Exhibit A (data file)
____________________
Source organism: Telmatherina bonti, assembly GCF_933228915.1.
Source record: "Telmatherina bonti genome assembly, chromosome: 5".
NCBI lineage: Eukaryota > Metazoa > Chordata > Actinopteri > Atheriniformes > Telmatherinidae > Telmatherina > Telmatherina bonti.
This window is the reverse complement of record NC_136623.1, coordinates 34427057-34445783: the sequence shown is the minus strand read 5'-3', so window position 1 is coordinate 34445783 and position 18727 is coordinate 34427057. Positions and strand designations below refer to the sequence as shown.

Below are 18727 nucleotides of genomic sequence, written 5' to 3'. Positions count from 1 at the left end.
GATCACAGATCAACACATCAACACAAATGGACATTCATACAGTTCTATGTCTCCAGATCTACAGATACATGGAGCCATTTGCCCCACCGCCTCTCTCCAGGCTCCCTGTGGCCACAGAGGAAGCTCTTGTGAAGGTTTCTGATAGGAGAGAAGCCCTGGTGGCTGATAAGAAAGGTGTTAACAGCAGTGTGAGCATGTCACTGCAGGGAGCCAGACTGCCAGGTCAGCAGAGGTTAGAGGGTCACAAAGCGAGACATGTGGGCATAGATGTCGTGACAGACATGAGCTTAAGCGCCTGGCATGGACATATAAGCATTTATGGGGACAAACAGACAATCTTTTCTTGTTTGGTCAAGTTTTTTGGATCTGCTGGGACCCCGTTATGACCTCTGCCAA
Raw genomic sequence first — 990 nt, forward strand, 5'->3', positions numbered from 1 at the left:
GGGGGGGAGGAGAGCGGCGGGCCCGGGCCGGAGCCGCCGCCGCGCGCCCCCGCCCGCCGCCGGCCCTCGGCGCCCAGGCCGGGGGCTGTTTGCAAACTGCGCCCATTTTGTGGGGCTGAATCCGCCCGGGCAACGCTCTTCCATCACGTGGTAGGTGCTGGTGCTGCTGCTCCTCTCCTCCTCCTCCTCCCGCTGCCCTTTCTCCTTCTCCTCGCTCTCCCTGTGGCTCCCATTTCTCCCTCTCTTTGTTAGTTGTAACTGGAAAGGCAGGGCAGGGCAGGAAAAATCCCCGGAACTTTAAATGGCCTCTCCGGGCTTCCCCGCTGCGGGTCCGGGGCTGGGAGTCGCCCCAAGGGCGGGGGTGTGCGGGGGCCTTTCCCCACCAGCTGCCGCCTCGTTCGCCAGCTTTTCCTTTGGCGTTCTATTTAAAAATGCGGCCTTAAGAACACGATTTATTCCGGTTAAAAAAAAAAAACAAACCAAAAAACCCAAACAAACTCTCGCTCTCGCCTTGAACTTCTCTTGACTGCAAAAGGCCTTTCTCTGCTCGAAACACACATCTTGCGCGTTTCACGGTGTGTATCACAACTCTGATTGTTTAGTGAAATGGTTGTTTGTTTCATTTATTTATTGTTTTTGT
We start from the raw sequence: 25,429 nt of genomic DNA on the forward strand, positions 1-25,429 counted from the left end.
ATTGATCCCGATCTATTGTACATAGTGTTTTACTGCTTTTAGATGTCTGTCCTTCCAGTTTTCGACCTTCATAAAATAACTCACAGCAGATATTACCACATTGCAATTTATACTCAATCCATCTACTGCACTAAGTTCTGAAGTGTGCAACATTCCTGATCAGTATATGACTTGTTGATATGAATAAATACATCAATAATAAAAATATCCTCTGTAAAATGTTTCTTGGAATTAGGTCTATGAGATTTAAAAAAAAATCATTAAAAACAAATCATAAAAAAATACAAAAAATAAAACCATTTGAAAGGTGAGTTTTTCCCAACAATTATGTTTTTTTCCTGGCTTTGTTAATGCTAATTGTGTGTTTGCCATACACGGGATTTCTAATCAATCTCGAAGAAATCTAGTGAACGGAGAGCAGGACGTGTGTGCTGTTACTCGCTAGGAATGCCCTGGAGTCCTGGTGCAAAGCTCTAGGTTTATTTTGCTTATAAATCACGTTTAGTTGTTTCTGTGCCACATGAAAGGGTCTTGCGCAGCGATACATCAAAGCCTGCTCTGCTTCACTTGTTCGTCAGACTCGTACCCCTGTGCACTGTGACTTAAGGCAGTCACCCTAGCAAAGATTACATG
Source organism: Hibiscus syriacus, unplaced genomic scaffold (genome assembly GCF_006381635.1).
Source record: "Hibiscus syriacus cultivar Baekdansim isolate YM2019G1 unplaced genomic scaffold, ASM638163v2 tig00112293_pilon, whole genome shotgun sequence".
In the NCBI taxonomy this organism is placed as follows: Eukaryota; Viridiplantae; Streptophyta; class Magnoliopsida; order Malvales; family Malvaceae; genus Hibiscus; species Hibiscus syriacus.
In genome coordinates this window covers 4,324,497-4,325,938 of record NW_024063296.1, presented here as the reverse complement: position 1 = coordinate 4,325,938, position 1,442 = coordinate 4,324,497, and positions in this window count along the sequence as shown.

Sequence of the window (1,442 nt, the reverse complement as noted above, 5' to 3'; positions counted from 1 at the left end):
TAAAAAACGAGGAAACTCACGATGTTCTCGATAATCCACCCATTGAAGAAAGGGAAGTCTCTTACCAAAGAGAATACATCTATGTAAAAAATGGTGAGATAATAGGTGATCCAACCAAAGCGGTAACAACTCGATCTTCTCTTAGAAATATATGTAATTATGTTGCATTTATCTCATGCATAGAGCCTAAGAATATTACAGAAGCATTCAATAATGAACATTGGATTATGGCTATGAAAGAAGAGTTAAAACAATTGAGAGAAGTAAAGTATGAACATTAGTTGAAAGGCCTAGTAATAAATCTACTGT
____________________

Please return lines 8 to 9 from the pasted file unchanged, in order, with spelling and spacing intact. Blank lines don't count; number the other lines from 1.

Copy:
GGGGGGGAGGAGAGCGGCGGGCCCGGGCCGGAGCCGCCGCCGCGCGCCCCCGCCCGCCGCCGGCCCTCGGCGCCCAGGCCGGGGGCTGTTTGCAAACTGCGCCCATTTTGTGGGGCTGAATCCGCCCGGGCAACGCTCTTCCATCACGTGGTAGGTGCTGGTGCTGCTGCTCCTCTCCTCCTCCTCCTCCCGCTGCCCTTTCTCCTTCTCCTCGCTCTCCCTGTGGCTCCCATTTCTCCCTCTCTTTGTTAGTTGTAACTGGAAAGGCAGGGCAGGGCAGGAAAAATCCCCGGAACTTTAAATGGCCTCTCCGGGCTTCCCCGCTGCGGGTCCGGGGCTGGGAGTCGCCCCAAGGGCGGGGGTGTGCGGGGGCCTTTCCCCACCAGCTGCCGCCTCGTTCGCCAGCTTTTCCTTTGGCGTTCTATTTAAAAATGCGGCCTTAAGAACACGATTTATTCCGGTTAAAAAAAAAAAACAAACCAAAAAACCCAAACAAACTCTCGCTCTCGCCTTGAACTTCTCTTGACTGCAAAAGGCCTTTCTCTGCTCGAAACACACATCTTGCGCGTTTCACGGTGTGTATCACAACTCTGATTGTTTAGTGAAATGGTTGTTTGTTTCATTTATTTATTGTTTTTGT
We start from the raw sequence: 25,429 nt of genomic DNA on the forward strand, positions 1-25,429 counted from the left end.